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    But wait, it gets even more confusing yet again! Sometimes the Go compiler won’t turn an untyped nil into a typed nil.

    I feel like the author doesn’t really make the distinction between a nil value and an interface wrapping a nil value, and this is where all the confusion stems from.

    I solved a similar same issue not by using reflection but by writing boilerplate code to assert to every type that my interfaces were being implemented by (from my own code at least) and checking those values for nil. Granted this might not work as well if you don’t control all types and interfaces that need this nil check or if you use interface{} for your types.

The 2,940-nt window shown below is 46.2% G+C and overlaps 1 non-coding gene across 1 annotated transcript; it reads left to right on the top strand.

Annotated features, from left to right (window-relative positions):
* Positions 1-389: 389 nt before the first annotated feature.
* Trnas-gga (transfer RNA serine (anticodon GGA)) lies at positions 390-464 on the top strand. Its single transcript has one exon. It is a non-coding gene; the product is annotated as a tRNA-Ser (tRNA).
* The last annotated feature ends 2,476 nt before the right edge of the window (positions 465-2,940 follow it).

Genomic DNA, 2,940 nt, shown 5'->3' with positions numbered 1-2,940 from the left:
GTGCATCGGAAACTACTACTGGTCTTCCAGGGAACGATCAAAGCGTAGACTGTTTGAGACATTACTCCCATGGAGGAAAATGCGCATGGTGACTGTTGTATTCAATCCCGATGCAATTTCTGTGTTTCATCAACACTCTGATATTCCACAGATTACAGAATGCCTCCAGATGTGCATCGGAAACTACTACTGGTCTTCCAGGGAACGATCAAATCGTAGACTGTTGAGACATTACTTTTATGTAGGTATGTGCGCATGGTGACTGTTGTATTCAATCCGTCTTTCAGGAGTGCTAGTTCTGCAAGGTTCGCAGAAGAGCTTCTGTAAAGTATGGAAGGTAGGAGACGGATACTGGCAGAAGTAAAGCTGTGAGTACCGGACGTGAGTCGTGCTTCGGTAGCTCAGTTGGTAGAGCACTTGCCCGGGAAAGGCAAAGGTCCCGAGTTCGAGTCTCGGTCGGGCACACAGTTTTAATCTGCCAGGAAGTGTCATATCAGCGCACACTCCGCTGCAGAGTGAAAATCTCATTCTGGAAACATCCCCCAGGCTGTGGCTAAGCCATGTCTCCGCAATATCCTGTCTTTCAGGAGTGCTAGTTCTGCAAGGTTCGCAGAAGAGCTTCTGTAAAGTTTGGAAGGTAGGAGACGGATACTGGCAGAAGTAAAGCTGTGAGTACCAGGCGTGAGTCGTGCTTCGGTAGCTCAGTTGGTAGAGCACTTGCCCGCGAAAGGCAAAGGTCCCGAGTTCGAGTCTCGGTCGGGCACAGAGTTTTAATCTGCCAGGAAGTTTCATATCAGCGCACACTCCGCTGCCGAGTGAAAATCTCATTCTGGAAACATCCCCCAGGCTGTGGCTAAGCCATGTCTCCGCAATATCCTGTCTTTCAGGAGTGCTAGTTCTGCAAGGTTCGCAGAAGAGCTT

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      Indeed; this post is more confusing than it ought to be because the author hasn’t actually understood it deeply yet (as evidenced by “I think the way this works is that anything typed as an interface also has a real underlying type”).

      The FAQ covers this.

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        Great, I was actually looking for this bit to link to, but failed to find it. For some reason I didn’t realize it was right there in the FAQ. :D

        Thank you.